Among the likely winners is Horizon Pharma, which just last week completed an address change — known as an inversion — from Illinois to low-tax Ireland.
The new Treasury Department rules take effect today, capturing companies like Medtronic that are still in the process of switching nationalities and sparing those that have already finished their transactions.
Medtronic’s plan to become Irish, announced in June, was part of a wave of such deals that focused attention in Washington on the growing tax avoidance trend and caused Treasury Secretary Jacob J Lew to reverse himself.
After saying in July that Treasury lacked the authority to stop the deals, he started work on new regulations in August to limit the tax savings they generate. Congress is deadlocked over a legislative response.
The rules end a period of uncertainty for companies considering such deals, said Steven Rosenthal, a senior fellow at the Urban Institute in Washington and a former corporate lawyer. “Once you clarify the rules, you allow companies to quantify their benefits more cleanly,” he said.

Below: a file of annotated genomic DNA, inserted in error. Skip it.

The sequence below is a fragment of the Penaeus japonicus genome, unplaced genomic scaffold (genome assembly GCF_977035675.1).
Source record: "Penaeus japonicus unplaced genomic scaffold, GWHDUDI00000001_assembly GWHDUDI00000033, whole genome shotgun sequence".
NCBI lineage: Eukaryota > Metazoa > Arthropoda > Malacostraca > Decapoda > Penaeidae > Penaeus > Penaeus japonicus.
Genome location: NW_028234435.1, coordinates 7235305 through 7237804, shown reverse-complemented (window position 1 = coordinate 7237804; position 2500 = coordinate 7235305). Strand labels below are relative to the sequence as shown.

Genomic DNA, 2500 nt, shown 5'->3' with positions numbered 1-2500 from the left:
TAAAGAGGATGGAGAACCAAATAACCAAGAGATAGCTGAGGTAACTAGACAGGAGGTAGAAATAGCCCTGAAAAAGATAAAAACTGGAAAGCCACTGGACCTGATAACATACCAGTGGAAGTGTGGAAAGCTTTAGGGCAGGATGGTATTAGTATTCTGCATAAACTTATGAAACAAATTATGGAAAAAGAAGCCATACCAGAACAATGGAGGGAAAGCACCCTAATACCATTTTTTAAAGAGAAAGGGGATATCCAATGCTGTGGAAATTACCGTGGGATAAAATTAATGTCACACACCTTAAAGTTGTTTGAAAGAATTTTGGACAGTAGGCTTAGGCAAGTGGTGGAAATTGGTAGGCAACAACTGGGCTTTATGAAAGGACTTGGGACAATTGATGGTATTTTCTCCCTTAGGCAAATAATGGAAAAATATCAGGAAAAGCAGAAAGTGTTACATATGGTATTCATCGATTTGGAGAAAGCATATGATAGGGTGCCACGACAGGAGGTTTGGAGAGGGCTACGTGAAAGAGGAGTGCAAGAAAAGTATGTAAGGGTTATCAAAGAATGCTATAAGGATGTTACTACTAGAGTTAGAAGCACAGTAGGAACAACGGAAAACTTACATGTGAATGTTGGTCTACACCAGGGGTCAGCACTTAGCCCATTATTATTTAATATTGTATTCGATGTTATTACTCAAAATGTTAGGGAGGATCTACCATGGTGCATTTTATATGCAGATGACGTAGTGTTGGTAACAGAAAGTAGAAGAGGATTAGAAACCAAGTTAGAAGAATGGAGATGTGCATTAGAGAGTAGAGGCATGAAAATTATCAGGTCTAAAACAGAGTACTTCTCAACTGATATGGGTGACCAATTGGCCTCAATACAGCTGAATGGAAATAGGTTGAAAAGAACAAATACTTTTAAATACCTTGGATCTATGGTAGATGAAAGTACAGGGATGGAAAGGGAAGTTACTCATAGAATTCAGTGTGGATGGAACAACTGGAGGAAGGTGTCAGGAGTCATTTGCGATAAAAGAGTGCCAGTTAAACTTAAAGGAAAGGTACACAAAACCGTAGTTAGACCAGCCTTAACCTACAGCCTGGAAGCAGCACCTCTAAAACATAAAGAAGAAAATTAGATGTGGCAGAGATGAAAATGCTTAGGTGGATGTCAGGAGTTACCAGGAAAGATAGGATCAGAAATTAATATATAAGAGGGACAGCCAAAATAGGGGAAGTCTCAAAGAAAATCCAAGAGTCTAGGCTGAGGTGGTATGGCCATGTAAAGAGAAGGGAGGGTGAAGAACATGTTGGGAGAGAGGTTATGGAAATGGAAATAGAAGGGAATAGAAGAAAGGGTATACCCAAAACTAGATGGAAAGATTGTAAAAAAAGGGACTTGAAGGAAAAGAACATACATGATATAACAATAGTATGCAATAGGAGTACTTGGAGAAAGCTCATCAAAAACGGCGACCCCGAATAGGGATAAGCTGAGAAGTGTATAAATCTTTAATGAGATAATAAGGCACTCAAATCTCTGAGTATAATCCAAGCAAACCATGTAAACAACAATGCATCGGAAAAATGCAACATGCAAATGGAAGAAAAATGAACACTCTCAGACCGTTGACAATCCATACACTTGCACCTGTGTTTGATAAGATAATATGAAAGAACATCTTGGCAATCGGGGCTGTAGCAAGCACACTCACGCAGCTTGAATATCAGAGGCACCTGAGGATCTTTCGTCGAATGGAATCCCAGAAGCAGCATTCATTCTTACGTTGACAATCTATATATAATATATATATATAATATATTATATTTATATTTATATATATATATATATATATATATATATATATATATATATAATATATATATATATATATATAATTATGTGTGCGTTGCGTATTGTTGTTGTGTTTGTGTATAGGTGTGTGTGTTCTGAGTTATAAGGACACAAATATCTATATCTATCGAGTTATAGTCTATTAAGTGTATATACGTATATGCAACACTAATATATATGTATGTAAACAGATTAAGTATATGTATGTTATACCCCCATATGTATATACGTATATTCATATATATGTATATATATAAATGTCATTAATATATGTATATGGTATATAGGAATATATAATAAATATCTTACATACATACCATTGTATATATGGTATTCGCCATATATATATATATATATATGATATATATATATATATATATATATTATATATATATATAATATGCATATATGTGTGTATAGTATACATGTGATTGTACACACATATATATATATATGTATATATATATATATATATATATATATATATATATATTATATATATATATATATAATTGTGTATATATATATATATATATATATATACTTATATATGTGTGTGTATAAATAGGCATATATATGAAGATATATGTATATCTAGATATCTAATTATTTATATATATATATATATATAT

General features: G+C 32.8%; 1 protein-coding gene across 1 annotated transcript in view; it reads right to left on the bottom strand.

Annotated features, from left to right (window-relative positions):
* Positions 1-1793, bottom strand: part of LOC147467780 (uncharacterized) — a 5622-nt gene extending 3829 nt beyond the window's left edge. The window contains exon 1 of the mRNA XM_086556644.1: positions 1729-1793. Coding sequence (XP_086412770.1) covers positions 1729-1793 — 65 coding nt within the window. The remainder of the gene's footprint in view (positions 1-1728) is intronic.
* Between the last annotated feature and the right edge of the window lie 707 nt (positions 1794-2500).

Medtronic and drugmaker AbbVie, among the eight US companies planning inversions, have large amounts of foreign earnings held in cash; the Treasury rules would restrict inverted companies’ access to those funds.
In announcing the rules, Lew said that “for some companies considering deals, today’s action will mean that inversions will no longer make economic sense”.
Medtronic is getting an Irish address through a takeover of Covidien.